then find a leak that forces you to rip it all apart. Weld-On is also a low volatile
organic compound or VOC solvent which makes it safer to use. Number two is high quality ball valves. Anyone
who has used a one of these worthless white valves from a big box store will attest to
how hard they are to turn the day you bought it and how it is pretty much impossible to
turn a year after installing it. The true union Cepex valves are as easy to
turn today as they will be years from now, they have unions on the ends which makes it
easy to turn, remove or replace, and they have the ability to tighten the seal on the
ball which lengthens the lifespan of the valve and reduces the chances you will have to cut
it out for replacement. Our number one favorite fitting is unions
unions and more unions. Unions are a small fitting which allows you to easily unscrew
and attach basically any fitting, valve or pump. This not only makes for easily changes,
replacement and maintenance but if you are not a PVC pro it can make assembly much easier. With a standard fitting you have about 10
seconds to achieve the precise angle you need when gluing. If you are off even just couple
degrees it may make assembly impossible. If you add a union on the elbows it allows you
too simply unscrew and adjust to whatever angle you need. We often say most beginners don’t use many
unions. Intermediate reefers put them on pumps and where the plumbing attaches to the tank
or sump, advanced reefers put unions basically everywhere they possibly can. If you have
any questions or comments go-ahead and ask them in the comments area down below we look
forward to seeing what you have to say. If this is your first time with us hit that subscribe
button and give us a thumbs up. See you next week with another episode of BRStv.

27 comments on “Top Ten Plumbing Fittings for Your Saltwater Aquarium Setup

  1. Nice video BRS! I think I have just about watched every video made by you guys and have learned so much! You guys should consider doing a "How to" re-seal a glass aquarium video 🙂 everything from cutting old silicone out to what silicone is safe and not safe to taping off the edges and applying new silicone! 🙂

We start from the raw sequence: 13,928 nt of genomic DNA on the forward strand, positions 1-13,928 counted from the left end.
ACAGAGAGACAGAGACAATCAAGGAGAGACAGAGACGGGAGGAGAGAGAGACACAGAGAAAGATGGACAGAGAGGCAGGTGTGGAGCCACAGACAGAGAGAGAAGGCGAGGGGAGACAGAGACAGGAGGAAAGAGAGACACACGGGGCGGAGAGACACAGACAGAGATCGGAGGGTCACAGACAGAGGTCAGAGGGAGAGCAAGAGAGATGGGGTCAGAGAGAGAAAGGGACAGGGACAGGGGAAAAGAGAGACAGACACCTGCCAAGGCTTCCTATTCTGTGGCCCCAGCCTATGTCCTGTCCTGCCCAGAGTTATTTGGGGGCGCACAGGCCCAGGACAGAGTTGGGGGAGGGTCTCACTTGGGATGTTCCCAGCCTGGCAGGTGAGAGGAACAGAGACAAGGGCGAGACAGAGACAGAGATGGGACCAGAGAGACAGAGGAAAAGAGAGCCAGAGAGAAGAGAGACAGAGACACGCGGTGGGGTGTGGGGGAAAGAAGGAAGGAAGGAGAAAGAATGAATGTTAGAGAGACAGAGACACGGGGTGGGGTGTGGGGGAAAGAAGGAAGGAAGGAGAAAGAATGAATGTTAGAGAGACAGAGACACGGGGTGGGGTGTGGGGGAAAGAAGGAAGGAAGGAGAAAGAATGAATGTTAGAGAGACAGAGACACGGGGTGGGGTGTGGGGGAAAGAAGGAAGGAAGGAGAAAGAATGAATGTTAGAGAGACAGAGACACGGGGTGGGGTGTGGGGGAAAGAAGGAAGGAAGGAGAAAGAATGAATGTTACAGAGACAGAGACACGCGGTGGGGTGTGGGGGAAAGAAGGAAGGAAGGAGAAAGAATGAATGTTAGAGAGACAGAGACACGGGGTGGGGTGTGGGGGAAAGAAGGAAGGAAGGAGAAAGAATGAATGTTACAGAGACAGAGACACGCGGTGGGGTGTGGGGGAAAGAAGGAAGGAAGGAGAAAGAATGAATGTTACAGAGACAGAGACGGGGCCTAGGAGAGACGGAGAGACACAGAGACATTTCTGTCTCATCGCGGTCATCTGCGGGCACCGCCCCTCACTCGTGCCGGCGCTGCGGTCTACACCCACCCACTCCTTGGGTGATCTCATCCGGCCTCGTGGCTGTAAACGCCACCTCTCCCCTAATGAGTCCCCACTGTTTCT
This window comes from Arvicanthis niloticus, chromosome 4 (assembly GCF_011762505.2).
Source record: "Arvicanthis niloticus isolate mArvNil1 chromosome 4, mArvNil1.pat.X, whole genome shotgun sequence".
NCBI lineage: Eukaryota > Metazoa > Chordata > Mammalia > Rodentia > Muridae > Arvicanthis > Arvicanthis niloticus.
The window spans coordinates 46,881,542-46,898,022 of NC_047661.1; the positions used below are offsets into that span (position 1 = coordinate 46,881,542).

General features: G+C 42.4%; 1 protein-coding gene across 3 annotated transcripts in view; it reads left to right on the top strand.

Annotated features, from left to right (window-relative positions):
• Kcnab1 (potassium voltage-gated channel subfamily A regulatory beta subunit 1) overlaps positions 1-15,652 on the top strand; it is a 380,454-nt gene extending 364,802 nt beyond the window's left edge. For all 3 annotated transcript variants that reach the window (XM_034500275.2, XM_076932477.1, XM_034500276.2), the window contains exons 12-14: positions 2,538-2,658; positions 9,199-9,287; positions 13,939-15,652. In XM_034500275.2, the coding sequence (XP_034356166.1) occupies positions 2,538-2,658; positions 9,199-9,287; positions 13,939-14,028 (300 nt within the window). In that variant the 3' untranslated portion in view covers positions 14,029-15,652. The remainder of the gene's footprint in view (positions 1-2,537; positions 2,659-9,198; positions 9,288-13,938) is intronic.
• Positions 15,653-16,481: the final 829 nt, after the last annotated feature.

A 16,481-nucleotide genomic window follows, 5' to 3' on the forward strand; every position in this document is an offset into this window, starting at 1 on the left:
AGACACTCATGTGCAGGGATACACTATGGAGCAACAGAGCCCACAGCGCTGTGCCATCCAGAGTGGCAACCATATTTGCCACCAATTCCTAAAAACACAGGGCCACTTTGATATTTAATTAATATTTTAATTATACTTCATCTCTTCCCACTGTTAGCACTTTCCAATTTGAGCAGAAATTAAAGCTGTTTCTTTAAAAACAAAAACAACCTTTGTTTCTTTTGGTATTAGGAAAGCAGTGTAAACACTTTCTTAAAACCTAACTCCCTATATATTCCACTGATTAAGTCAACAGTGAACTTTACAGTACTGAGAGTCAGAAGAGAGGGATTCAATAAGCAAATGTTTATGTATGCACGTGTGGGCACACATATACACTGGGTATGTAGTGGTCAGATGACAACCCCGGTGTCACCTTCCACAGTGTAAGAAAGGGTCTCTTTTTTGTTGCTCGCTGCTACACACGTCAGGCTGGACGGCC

2. Great to know information Ryan. I'm glad I ALWAYS buy most of my supplies from BRS!! If I can't figure it out, I know you guys are always just a phone call away! Great job on your video Ryan! You should consider getting into the video sales pitch gig…LOL Larry H, Edwardsburg, MI

  3. Great video. Not surprised that I had to watch the entire video before you mentioned true union combo ball vales. The best by far and they are not kidding about the ease of turning. Especially out side after a few Canadian winters.

  4. I JUST got finished installing my new tanks plumbing today and then I sat down and saw this video in my email. How "fitting" <– bad pun fully intended

  5. Hello BRS Crew,  I recently acquired a 135 gallon tank.  The previous owner drilled a 3" hole in the back of the tank. 
    Two Questions: 1. Is a 3inch hole to big? 2. Is there a way to reduce the hole with a uniseals?
     I am not sure what fittings I need to make this system work effectively.  I am wanting to turn water at a rate of about 1400 gallons an hour.  This will be through a sump I hope to make about 40gallons in size.  I will also have power heads in the tank to push water around for the corals I hope to someday have.

  6. when selecting bulkheads, I see there are thread x thread and thread x slip. What specifically is the difference and why would a person want to choose 1 over the other?

  7. in regard to check valves… how does the loc-line 1/2" check valve stack up to the check valves mentioned in the video?

  8. Hi, I am building my first saltwater aquarium with a refugium.  Here are the details:
    60g cube aquarium (2 holes in bottom for plumbing). Tank came with standard plumbing for overflow
    20x20x15 trigger systems ruby sump
    Home made stand that is 32x32x36 high with inside dimensions of 29x29x30 high